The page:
HTC Corp. scrapped plans to produce a large-screen smartphone using Microsoft Corp.'s operating system because the screen would have had lower resolution than competing models, according to a person familiar with the project.
Chief Executive Officer Peter Chou's decision to halt the project using Windows Phone 8 software leaves HTC with only Android for phones measuring larger than 5 inches diagonally, dealing a blow to Microsoft in its efforts to win share from Google and Apple Inc. Taoyuan, Taiwan-based HTC had planned to introduce the device next year to claw back share from Samsung Electronics Co., which offers Galaxy Note devices with larger screens using Android.
Cheryl Chang, a Taipei-based spokeswoman for Microsoft, the world's biggest software maker, declined to comment. HTC declined to comment in an email.
Windows Phone 8, released in October, supports screen resolution of 720 horizontal lines, lower than the 1,080 lines in displays available on Android phones and tablets. Microsoft also limits which processors can be used with manufacturers' devices.
HTC concluded that a larger-screen Windows Phone 8 phone wouldn't be competitive against Android devices from HTC, Samsung and others, the person said.
The company's stock declined 3.2 percent to NT$274 in Taipei trading Monday, extending its decline this year to 45 percent.
HTC's share of the global smartphone market dropped to 4.6 percent in the third quarter from 10.3 percent a year earlier, while Samsung's lead widened, according to data compiled by Bloomberg Industries. HTC's share of the U.S. handset market fell to 3.6 percent from 11.6 percent, according to the data.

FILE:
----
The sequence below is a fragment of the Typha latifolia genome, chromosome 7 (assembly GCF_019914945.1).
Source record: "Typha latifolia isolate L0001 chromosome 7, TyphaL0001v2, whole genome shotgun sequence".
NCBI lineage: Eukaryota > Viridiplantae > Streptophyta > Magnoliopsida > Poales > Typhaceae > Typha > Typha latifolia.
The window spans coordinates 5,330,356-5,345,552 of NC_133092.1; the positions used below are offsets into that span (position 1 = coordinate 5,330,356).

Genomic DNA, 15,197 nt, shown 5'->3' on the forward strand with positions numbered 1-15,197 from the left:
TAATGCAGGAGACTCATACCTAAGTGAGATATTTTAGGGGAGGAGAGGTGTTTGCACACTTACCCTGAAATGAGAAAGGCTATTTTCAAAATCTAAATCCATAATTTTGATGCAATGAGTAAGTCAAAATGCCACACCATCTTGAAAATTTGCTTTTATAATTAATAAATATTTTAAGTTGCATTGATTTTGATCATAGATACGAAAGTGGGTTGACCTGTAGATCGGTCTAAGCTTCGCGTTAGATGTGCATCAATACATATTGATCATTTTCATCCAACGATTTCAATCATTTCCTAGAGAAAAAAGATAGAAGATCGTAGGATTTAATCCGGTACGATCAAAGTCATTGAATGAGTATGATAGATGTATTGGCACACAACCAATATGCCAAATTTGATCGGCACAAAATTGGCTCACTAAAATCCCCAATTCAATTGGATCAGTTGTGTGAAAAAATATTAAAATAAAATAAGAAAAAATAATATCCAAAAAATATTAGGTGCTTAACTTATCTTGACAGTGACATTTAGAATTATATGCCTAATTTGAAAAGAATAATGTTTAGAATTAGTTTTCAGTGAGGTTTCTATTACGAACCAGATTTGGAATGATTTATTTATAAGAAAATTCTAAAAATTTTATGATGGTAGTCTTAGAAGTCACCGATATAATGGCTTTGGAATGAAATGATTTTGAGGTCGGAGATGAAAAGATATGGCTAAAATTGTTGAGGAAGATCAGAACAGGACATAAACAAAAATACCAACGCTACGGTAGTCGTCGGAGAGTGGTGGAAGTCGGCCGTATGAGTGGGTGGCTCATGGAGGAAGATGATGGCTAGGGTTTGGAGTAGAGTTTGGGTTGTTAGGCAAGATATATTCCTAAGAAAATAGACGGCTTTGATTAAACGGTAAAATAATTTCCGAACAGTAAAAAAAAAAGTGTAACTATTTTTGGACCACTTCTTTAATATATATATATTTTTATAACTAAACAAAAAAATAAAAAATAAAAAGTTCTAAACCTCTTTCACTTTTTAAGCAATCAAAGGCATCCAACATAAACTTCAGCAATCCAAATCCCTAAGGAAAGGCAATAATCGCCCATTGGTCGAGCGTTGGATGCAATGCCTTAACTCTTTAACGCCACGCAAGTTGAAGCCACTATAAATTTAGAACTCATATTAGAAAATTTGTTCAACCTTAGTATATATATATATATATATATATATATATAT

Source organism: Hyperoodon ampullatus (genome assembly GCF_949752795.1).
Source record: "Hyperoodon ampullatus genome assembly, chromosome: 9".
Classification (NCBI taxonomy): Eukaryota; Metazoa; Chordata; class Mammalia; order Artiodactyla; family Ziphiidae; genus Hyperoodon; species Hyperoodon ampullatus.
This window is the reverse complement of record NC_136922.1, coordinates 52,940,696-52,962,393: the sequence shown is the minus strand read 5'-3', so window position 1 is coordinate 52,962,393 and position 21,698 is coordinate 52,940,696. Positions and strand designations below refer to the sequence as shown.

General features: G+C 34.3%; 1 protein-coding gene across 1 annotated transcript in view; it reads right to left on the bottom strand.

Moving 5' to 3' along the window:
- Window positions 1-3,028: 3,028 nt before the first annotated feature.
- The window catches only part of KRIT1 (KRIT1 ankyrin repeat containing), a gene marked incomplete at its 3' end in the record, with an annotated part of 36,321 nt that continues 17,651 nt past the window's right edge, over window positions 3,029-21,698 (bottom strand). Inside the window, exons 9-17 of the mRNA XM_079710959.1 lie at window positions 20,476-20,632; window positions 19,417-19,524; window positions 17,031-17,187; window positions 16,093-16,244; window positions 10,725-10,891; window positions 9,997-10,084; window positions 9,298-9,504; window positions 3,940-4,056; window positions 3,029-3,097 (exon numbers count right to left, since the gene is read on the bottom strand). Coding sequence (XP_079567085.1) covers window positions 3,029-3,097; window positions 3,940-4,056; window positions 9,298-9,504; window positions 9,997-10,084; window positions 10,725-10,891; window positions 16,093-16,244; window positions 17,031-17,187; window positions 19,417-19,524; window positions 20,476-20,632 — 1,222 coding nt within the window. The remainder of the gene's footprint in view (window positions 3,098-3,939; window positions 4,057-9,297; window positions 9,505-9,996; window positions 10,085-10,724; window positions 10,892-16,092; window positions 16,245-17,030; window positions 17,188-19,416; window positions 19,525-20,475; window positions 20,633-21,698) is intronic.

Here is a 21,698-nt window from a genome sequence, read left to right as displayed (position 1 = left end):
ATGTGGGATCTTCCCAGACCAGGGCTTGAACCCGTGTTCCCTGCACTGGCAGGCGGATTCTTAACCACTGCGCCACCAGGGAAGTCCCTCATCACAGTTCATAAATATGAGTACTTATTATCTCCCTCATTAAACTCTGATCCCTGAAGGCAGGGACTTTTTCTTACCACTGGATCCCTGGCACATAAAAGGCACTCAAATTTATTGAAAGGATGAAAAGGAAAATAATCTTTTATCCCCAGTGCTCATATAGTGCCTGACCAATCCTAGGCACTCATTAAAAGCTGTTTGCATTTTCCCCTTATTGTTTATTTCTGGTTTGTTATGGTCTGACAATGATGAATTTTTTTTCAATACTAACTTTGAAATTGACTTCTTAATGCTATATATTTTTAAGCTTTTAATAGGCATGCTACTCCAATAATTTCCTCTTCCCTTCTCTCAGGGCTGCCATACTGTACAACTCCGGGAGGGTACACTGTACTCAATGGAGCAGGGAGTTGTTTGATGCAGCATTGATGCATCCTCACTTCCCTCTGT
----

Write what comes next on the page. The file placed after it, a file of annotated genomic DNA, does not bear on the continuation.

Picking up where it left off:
HTC is regaining U.S. market share by offering larger, 5- inch screens and full HD resolution, with its Droid DNA being the first model listed as a flagship product by Verizon Communications Inc. in almost two years, Fubon Financial Holding Co. analyst Jeff Pu wrote in a Nov. 29 report.
Last month, Redmond, Washington-based Microsoft said it's selling four times as many Windows phones as this time a year earlier, helped by the new version of its software.
HTC's revenue this quarter will be about NT$60 billion ($2.1 billion), the lowest since 2010, the company said Oct. 26. Last month it announced a settlement with Apple, ending patent lawsuits that threatened shipments to the U.S.